Review: The Sellout by Paul Beatty

Some books are so unlike any others that it takes a while to understand what is happening when you start reading them. Their characters are unfamiliar and the situations unrecognisable, and even bizarre.

That was the case when I started reading The Sellout by Paul Beatty.

The Sellout was entirely different to any other book I had read. Narrated by the son of a single father, a sociologist psychopathically obsessed with racism, who was killed in a drive-by shooting.  He comes up with ways of addressing wrongs in his own way, touching on issues of slavery and segregation.

It was wickedly funny, unremittingly clever and as lively as a hyperactive three-year-old, providing an alternative view of racism, rich with sarcasm and irony.

But, it was no easy-read. I never felt like I was fully engaged with the story, as impressed as I was with the witty and startlingly original ideas that Beatty put on the page. Although I found that it was difficult to read the book as a whole, there were many passages within the book that deserved to be savoured and re-read. Perhaps its very cleverness stood in the way of me settling into the story, and of me suspending disbelief enough to fully engage with the story.

But, does that matter? Do readers need to feel part of a story to appreciate the artistry before them? I don’t think so. I feel that I benefited greatly from the experience of reading The Sellout, from its humour to its wit and insight.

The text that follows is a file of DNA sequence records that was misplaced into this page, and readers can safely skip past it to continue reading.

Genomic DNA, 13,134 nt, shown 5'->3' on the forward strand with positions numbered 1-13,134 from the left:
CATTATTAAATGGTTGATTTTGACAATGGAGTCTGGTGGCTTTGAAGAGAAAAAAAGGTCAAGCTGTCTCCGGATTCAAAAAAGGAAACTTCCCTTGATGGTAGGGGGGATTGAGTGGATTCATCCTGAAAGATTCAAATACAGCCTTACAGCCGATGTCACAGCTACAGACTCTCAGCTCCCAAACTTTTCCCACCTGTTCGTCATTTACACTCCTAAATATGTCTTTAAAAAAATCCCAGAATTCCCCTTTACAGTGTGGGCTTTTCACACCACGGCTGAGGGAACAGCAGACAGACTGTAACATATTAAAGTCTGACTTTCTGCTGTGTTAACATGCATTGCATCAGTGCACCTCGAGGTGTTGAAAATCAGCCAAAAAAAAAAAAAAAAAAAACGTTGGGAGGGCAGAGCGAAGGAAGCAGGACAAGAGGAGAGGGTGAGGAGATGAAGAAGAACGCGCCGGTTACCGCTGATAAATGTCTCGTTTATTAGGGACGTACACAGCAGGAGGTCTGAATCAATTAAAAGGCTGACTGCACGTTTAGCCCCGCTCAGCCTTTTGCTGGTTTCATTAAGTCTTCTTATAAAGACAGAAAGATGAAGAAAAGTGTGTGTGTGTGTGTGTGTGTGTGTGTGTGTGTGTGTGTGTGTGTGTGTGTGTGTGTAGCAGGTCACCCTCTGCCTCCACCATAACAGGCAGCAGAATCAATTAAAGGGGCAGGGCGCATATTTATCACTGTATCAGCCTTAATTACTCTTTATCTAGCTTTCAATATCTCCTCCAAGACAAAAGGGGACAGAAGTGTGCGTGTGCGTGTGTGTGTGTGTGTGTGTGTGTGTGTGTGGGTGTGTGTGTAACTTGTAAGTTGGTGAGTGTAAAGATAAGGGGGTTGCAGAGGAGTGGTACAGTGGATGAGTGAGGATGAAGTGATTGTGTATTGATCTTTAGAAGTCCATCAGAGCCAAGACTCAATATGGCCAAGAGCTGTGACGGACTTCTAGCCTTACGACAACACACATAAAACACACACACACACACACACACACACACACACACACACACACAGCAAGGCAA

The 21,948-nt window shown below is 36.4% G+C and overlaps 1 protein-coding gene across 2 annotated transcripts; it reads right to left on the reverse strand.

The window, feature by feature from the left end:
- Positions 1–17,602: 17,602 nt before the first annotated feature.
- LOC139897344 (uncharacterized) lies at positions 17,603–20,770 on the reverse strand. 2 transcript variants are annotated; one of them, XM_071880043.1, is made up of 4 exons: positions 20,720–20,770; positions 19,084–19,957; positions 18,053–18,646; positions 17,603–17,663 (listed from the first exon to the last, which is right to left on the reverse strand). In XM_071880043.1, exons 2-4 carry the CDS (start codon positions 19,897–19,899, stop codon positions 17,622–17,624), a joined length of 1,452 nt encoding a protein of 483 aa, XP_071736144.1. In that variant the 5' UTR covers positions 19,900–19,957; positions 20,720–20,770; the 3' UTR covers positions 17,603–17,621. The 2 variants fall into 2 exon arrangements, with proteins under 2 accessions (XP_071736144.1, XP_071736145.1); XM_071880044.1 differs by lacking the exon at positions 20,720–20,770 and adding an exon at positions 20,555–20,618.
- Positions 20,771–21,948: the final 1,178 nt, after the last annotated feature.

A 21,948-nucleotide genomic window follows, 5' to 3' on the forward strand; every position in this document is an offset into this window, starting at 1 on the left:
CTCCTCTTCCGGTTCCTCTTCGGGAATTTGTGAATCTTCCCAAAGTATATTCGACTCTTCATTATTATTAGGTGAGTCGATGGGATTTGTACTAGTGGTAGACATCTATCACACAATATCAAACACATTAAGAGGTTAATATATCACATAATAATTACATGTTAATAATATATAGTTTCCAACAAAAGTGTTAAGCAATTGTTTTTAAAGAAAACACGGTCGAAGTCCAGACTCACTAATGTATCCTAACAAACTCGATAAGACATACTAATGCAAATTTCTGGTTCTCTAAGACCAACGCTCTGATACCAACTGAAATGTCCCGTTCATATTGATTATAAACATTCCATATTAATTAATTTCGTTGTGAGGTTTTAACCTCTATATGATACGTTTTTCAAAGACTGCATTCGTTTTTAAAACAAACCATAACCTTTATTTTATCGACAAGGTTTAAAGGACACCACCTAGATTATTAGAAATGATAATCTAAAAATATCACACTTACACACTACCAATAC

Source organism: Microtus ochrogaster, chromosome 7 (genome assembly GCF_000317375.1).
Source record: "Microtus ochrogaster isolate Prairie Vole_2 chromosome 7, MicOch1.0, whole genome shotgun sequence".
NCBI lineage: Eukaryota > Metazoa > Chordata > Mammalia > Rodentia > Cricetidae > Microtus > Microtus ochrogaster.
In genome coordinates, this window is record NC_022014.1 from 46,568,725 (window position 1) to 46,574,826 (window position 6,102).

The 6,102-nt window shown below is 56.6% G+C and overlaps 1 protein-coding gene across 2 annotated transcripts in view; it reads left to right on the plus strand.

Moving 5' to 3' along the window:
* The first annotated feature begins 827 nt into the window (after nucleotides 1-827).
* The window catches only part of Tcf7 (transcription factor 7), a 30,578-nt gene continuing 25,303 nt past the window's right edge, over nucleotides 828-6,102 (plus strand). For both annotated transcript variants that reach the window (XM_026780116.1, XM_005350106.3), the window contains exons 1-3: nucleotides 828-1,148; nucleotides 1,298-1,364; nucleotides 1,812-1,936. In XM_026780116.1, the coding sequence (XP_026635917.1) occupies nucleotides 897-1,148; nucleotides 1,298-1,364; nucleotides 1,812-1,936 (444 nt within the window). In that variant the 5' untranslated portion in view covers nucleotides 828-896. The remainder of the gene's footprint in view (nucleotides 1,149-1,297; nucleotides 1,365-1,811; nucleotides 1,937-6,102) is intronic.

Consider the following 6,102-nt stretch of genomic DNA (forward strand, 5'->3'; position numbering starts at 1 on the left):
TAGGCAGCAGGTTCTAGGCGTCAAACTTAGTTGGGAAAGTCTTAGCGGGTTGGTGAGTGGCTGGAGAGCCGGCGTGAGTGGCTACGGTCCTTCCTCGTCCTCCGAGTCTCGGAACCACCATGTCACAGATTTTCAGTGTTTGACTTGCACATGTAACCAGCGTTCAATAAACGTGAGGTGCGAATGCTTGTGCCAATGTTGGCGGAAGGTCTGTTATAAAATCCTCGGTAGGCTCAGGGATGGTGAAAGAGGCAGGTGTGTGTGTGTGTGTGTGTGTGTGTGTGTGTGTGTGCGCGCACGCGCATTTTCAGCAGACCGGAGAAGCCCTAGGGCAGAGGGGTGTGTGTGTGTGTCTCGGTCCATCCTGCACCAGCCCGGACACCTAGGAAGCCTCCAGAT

So, I think the best way to do justice to this book is to list some of my favourite lines that made me chuckle or pause to re-read:

  • “Although they looked, more or less, like everyone else at the park, from the way they eyed everyone with such disdain, it was hard to tell if they were from Dickens. Like Nazis at a Ku Klux Klan rally, they were comfortable ideologically, but not in terms of corporate culture.”
  • “The sirens were half a town away. Even when the county was flush with property tax revenue on overvalued homes, Dickens never received its fair share of civil services. And now, with the cutbacks and graft, the response time is measured in eons, the same switchboard operators who took the calls from the Holocaust, Rwanda, Wounded Knee, and Pompeii still at their posts.”
  • “Washington, D.C., with its wide streets, confounding roundabouts, marble statues Doric Columns, and domes, is supposed to feel like ancient Rome (that is, if the streets of ancient Rome were lined with homeless black people, bomb-sniffing dogs, tour buses, and cherry blossoms).”
  • “I’m reclined at an angle just short of detention-room nonchalance, but definitely well past courtroom contempt.”
  • “She wants me to sit up straight, but the legendary civil disobedient that I am, I defiantly tilt myself even farther back in the chair, only to crash to the floor in a painful pratfall of inept nonviolent resistance.”
  • “I’m so fucking tired of black women always being described by their skin  tones! Honey-colored this! Dark-chocolate that! My paternal grandmother was mocha-tinged, café-au-lait, graham-fucking-cracker brown! How come they never describe the white characters in relation to foodstuffs and hot liquids? Why aren’t there any yogurt-colored, egg-shell-toned, string-cheese-skinned, low-fat-milk white protagonists in these racist, no-third-at-having books?”

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